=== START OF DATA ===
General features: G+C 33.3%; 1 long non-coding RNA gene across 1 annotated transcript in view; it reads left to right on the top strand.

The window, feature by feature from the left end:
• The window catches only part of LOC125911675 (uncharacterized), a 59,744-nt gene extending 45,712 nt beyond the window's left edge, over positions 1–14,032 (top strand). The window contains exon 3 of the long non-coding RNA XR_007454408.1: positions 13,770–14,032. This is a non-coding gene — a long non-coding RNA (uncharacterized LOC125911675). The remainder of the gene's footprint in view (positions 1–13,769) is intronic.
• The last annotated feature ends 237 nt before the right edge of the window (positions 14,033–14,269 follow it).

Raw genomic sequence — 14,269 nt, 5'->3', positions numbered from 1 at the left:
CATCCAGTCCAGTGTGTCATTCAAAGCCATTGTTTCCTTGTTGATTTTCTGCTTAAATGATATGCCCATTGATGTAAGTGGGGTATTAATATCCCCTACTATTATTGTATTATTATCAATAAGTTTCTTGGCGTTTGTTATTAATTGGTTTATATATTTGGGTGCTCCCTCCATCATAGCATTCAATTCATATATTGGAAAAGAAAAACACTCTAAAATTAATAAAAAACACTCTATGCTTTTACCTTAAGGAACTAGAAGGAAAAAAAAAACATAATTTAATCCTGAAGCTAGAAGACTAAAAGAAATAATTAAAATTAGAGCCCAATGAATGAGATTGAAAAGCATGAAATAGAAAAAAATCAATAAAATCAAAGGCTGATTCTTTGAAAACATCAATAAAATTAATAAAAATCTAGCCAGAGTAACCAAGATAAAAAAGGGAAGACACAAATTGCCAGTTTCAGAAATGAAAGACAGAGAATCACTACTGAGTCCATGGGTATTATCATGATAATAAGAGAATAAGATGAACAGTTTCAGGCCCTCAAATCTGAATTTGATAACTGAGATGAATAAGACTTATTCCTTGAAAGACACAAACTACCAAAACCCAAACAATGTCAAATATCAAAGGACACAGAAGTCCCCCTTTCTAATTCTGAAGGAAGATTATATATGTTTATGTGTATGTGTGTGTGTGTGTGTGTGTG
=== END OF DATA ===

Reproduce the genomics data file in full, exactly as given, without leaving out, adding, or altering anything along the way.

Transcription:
General features: G+C 33.3%; 1 long non-coding RNA gene across 1 annotated transcript in view; it reads left to right on the top strand.

The window, feature by feature from the left end:
• The window catches only part of LOC125911675 (uncharacterized), a 59,744-nt gene extending 45,712 nt beyond the window's left edge, over positions 1–14,032 (top strand). The window contains exon 3 of the long non-coding RNA XR_007454408.1: positions 13,770–14,032. This is a non-coding gene — a long non-coding RNA (uncharacterized LOC125911675). The remainder of the gene's footprint in view (positions 1–13,769) is intronic.
• The last annotated feature ends 237 nt before the right edge of the window (positions 14,033–14,269 follow it).

Raw genomic sequence — 14,269 nt, 5'->3', positions numbered from 1 at the left:
CATCCAGTCCAGTGTGTCATTCAAAGCCATTGTTTCCTTGTTGATTTTCTGCTTAAATGATATGCCCATTGATGTAAGTGGGGTATTAATATCCCCTACTATTATTGTATTATTATCAATAAGTTTCTTGGCGTTTGTTATTAATTGGTTTATATATTTGGGTGCTCCCTCCATCATAGCATTCAATTCATATATTGGAAAAGAAAAACACTCTAAAATTAATAAAAAACACTCTATGCTTTTACCTTAAGGAACTAGAAGGAAAAAAAAAACATAATTTAATCCTGAAGCTAGAAGACTAAAAGAAATAATTAAAATTAGAGCCCAATGAATGAGATTGAAAAGCATGAAATAGAAAAAAATCAATAAAATCAAAGGCTGATTCTTTGAAAACATCAATAAAATTAATAAAAATCTAGCCAGAGTAACCAAGATAAAAAAGGGAAGACACAAATTGCCAGTTTCAGAAATGAAAGACAGAGAATCACTACTGAGTCCATGGGTATTATCATGATAATAAGAGAATAAGATGAACAGTTTCAGGCCCTCAAATCTGAATTTGATAACTGAGATGAATAAGACTTATTCCTTGAAAGACACAAACTACCAAAACCCAAACAATGTCAAATATCAAAGGACACAGAAGTCCCCCTTTCTAATTCTGAAGGAAGATTATATATGTTTATGTGTATGTGTGTGTGTGTGTGTGTGTG